- After citizen comment a majority of the commission partook in mocking Hernando County residents who they found to be asking “ridiculous” questions about our services, the budget, and other important local issues.
- After more discussion than was necessary, the BOCC voted to deny the rate increase for Republic Services despite their contractual obligations and hinted at further action regarding poor service on the part of Republic Services as a breach of contract. While the vote was unanimous, Commissioners Dukes and Holcomb were uncharacteristically mild mannered in their opposition, often defending Republic Services. Both defended the poor service as a welcome alternative to higher costs and have received campaign contributions from Republic Services.
- The county’s IT Services department was eliminated — cutting $300,000 — and will be shored up by the County Clerk’s IT services. Commissioner Mitten, who was not elected by the people of Hernando but appointed by the previous Governor, made the motion that will result in the firing of personnel. Commissioner Allocco, up for re-election, seconded the motion, and the commission applauded the savings after voting to further “eliminate redundancies.”
- With a 3-2 vote, the commission voted to move forward with implementing a 1 mill increase (an increase of 14% to the millage rate) that will raise about $9 million. This millage increase will primarily be used to maintain public services and replenish county reserves, which should be 18.5% of the General Fund.
- Commissioner Champion reiterated his concerns regarding spending by constitutionals: Sheriff, Supervisor of Election, Clerk of Court, Property Appraiser, and Tax Collector. The BOCC does not control the budget of the last two constitutionals. The budget of the Hernando County Sheriff’s Office hovers around half of the General Fund, and is only expected to increase.
- Commissioners voted 3-2 to explore the possibility of purchasing parcels in Hernando Beach in order to expand boat trailer parking. They are considering purchasing between 1 and 4 parcels with costs ranging between $700,000-$3.4 million. A large portion of the funding for this project could come from recreational impact fees collected throughout the county. As Commissioner Mitten expressed, it may not be fair to use a significant portion of the fees collected throughout the county to improve only one small part of the county.
The BOCC made it clear that a savings of $300,000 is worthwhile, despite the small impact that it will have on our deficit, so shouldn’t the commission itself forfeit funding when the county is facing such cuts? Each commissioner earns $70,000 annually, while the County Administrator earns almost $169,000. If we are all in this together, then why doesn’t the BOCC — which is responsible for the county budget — take even the slightest cut? A budget is not just a financial document; it is a statement of our values.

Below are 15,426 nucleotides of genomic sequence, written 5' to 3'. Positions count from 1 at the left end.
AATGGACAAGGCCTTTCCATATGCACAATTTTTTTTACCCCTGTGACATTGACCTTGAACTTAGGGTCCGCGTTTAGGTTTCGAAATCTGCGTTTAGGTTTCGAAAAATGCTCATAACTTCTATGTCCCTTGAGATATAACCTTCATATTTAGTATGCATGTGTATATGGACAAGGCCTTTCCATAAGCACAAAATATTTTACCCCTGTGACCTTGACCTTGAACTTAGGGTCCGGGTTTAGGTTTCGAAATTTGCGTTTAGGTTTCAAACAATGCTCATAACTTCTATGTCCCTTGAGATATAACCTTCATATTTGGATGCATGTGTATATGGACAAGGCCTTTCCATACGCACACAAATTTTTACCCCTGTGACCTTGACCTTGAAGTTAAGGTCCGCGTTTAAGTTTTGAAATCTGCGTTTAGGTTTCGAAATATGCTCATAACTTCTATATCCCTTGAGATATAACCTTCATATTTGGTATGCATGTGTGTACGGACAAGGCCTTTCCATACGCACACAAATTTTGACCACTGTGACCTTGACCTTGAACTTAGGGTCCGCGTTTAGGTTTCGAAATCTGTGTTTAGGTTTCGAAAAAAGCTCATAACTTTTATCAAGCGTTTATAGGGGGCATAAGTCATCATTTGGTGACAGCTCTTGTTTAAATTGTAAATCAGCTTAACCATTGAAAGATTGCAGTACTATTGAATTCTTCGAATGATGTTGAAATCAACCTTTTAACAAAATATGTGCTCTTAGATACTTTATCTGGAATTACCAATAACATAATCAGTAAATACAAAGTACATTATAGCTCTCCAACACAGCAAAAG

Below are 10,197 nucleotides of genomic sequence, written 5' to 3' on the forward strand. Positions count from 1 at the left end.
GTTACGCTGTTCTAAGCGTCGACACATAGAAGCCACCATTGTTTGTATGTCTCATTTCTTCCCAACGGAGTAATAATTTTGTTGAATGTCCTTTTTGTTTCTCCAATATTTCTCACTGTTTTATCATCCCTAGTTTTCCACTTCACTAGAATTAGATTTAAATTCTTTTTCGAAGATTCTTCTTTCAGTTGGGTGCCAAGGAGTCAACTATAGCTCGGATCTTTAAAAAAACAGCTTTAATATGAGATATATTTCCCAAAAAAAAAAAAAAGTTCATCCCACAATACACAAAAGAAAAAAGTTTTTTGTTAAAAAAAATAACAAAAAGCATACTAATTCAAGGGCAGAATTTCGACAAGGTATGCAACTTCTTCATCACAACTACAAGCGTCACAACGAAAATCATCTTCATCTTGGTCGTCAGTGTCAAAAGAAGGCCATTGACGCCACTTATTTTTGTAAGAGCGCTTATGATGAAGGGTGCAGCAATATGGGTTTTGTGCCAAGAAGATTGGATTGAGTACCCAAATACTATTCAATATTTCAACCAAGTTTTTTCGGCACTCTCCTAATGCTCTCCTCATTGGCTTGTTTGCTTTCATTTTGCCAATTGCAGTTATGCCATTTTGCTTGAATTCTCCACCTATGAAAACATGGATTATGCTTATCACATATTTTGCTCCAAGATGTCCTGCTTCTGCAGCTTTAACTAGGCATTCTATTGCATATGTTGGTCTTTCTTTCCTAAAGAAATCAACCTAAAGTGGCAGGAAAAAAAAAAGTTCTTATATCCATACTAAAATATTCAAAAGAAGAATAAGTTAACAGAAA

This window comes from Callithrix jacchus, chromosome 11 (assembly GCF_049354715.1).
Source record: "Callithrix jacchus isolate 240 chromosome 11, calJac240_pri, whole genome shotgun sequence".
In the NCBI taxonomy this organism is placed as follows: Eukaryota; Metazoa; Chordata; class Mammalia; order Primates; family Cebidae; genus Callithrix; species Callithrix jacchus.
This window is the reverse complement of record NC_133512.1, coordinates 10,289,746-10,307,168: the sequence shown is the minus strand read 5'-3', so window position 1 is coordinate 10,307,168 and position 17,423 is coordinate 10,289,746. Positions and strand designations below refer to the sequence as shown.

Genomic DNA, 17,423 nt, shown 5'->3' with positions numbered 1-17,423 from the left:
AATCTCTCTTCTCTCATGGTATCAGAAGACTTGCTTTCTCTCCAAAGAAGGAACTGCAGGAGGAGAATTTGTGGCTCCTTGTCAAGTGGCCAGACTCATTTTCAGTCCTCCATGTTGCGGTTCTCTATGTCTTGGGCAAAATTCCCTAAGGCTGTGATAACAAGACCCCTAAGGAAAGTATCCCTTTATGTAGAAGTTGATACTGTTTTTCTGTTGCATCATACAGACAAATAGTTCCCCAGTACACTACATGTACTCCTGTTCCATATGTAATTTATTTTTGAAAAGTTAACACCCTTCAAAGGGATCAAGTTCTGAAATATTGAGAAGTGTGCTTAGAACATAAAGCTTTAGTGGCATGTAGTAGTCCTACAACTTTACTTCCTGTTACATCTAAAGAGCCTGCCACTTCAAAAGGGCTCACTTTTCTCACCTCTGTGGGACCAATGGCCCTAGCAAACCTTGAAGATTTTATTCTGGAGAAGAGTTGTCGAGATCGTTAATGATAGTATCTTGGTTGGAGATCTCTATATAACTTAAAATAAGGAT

This meeting’s most absurd comment goes to Commissioner Allocco and his lust for cuts to the local government.
- As a July 30th public hearing on increasing collection fees for Republic Services nears, the commissioners spoke out against raising taxes and fees. Commissioners Allocco and Champion voiced their concerns, while Commissioner Dukes, whose campaign has received contributions from Republic Services, was lackluster in his response. Chairman Holcomb, who was also a recipient of Republic Services’s dollars, was not present.
- Sunrise Consulting, the county’s lobbying firm, presented a legislative update and county concerns. Sunrise’s Shawn Foster made it clear that the HCSD lost $1 million in funding because of its refusal to institute a Guardian program. The sheriff has been against this program from the start; however, it was noted that current legislation allows school districts to go outside of their county to seek Guardian training.
- Many in the county received a notice regarding changes to the Solid Waste Disposal Assessment, which is being increased in order to fund (i) $300,000 in unfunded, mandated leechate, (ii) $19 million in the construction of a new landfill cell, and (iii) $2 million in the building up of an emergency storm fund. The resolution to increase the disposal assessment by approximately $6 per household was approved. The commission will need to individually approve further increases.
The quality of service offered by Republic Services has been so abysmal that the county should not approve any increase — no matter how small. The disposal assessment has not been increased in 15 years and, as the county staff explained in detail, is needed. As the largest cost is the construction of additional landfills, our community should invest in county recycling and composting programs. Recycling/composting can generate revenue and lengthen the lifespan of our landfills, thereby saving the taxpayers money and bettering our local environment.
This meeting’s most absurd comment goes to Commissioner Champion and his view that facts are being used as scare tactics.